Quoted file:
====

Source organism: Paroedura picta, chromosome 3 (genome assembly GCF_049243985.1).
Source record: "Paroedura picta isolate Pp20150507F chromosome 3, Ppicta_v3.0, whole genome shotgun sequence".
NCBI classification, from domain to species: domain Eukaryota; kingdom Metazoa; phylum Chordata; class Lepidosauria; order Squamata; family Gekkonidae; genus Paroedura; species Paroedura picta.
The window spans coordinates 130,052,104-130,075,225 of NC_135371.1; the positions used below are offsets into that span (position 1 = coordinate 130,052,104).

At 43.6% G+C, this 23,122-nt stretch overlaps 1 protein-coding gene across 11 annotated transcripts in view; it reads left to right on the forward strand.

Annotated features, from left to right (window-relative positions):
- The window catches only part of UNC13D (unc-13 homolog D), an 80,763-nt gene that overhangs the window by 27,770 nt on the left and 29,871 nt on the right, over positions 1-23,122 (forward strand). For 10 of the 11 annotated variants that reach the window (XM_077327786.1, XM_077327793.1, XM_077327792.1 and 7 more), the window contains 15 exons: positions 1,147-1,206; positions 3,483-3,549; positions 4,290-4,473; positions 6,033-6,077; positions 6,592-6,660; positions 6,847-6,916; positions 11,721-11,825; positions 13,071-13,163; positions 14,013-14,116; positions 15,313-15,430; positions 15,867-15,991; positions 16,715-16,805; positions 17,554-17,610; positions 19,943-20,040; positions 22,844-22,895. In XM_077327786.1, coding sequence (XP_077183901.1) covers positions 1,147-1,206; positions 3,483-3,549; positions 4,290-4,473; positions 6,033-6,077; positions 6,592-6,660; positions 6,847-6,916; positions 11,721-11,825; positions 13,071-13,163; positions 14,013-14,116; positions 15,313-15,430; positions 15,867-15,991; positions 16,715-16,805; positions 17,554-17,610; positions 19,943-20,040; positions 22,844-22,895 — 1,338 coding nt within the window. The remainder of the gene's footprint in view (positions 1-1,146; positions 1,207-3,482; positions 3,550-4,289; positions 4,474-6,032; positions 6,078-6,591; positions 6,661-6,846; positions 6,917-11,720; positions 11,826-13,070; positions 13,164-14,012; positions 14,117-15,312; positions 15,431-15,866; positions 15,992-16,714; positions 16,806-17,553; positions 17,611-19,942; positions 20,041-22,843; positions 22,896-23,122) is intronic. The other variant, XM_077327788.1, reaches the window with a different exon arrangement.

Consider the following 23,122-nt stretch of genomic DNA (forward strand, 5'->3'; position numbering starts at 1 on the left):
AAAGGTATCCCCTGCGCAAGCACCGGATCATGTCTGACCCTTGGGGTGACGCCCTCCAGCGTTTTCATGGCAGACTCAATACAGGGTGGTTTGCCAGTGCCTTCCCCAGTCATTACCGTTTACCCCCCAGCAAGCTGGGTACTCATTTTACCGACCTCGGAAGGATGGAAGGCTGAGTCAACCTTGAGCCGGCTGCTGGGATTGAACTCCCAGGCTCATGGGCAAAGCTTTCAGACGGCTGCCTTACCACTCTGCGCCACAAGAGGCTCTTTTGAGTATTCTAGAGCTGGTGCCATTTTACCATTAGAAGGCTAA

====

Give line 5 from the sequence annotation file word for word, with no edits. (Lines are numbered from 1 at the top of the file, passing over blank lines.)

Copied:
At 43.6% G+C, this 23,122-nt stretch overlaps 1 protein-coding gene across 11 annotated transcripts in view; it reads left to right on the forward strand.